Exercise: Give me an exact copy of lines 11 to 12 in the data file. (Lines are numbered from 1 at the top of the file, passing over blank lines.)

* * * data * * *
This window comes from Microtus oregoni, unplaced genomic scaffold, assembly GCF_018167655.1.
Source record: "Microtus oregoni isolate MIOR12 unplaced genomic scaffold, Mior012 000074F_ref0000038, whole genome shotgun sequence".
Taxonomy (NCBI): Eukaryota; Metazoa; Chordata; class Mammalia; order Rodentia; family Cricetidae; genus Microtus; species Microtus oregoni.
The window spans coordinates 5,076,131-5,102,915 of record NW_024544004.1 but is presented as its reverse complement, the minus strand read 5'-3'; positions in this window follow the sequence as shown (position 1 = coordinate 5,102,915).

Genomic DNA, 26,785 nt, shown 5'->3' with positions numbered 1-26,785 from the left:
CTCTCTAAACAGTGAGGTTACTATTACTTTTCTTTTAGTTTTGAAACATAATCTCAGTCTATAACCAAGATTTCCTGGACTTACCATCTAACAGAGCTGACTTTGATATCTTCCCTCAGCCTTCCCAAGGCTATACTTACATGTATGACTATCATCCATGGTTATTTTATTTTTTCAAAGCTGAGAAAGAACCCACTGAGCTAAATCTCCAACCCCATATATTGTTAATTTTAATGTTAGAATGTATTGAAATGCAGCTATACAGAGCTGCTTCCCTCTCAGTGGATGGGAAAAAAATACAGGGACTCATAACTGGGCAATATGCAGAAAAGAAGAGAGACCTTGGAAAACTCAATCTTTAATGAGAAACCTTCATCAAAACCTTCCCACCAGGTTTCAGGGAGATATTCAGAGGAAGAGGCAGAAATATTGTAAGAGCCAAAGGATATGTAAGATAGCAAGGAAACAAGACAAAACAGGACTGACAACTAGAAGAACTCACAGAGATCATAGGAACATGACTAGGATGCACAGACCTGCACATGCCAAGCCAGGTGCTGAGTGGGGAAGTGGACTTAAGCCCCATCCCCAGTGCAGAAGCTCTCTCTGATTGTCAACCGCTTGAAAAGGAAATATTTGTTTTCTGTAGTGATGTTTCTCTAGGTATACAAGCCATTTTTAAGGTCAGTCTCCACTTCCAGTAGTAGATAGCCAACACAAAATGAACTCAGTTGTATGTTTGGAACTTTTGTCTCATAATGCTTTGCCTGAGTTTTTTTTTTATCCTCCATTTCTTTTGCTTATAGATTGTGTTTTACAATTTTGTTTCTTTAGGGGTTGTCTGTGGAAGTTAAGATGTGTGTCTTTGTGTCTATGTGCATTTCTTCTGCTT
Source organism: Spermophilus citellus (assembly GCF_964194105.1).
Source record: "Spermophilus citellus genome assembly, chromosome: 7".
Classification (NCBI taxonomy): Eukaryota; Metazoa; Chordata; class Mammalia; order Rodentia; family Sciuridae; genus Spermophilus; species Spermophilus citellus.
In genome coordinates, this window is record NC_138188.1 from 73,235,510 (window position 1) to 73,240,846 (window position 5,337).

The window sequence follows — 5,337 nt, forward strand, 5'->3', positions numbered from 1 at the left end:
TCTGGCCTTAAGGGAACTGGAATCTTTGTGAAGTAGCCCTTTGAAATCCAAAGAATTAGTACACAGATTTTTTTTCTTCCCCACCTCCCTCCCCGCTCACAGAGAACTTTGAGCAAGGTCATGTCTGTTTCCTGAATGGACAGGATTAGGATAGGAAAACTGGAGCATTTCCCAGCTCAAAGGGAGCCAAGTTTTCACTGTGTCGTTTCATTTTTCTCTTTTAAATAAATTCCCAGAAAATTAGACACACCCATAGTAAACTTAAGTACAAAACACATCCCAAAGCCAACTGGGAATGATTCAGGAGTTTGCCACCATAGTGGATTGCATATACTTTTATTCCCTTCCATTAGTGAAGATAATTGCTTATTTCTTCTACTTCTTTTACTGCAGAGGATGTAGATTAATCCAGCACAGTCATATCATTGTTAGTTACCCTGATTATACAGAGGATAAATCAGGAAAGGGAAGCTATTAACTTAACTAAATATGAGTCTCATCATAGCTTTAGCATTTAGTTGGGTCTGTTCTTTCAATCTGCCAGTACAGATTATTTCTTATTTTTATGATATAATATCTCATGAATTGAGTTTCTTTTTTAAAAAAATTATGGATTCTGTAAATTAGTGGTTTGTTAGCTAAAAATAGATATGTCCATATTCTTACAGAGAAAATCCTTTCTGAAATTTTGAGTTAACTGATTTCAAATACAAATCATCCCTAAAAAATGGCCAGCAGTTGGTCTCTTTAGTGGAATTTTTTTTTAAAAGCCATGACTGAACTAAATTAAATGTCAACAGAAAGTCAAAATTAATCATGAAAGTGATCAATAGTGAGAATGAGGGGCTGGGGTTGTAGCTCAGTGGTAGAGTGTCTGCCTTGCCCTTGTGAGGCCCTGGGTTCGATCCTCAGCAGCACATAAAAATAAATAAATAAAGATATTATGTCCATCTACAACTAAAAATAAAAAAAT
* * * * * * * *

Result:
The window sequence follows — 5,337 nt, forward strand, 5'->3', positions numbered from 1 at the left end:
TCTGGCCTTAAGGGAACTGGAATCTTTGTGAAGTAGCCCTTTGAAATCCAAAGAATTAGTACACAGATTTTTTTTCTTCCCCACCTCCCTCCCCGCTCACAGAGAACTTTGAGCAAGGTCATGTCTGTTTCCTGAATGGACAGGATTAGGATAGGAAAACTGGAGCATTTCCCAGCTCAAAGGGAGCCAAGTTTTCACTGTGTCGTTTCATTTTTCTCTTTTAAATAAATTCCCAGAAAATTAGACACACCCATAGTAAACTTAAGTACAAAACACATCCCAAAGCCAACTGGGAATGATTCAGGAGTTTGCCACCATAGTGGATTGCATATACTTTTATTCCCTTCCATTAGTGAAGATAATTGCTTATTTCTTCTACTTCTTTTACTGCAGAGGATGTAGATTAATCCAGCACAGTCATATCATTGTTAGTTACCCTGATTATACAGAGGATAAATCAGGAAAGGGAAGCTATTAACTTAACTAAATATGAGTCTCATCATAGCTTTAGCATTTAGTTGGGTCTGTTCTTTCAATCTGCCAGTACAGATTATTTCTTATTTTTATGATATAATATCTCATGAATTGAGTTTCTTTTTTAAAAAAATTATGGATTCTGTAAATTAGTGGTTTGTTAGCTAAAAATAGATATGTCCATATTCTTACAGAGAAAATCCTTTCTGAAATTTTGAGTTAACTGATTTCAAATACAAATCATCCCTAAAAAATGGCCAGCAGTTGGTCTCTTTAGTGGAATTTTTTTTTAAAAGCCATGACTGAACTAAATTAAATGTCAACAGAAAGTCAAAATTAATCATGAAAGTGATCAATAGTGAGAATGAGGGGCTGGGGTTGTAGCTCAGTGGTAGAGTGTCTGCCTTGCCCTTGTGAGGCCCTGGGTTCGATCCTCAGCAGCACATAAAAATAAATAAATAAAGATATTATGTCCATCTACAACTAAAAATAAAAAAAT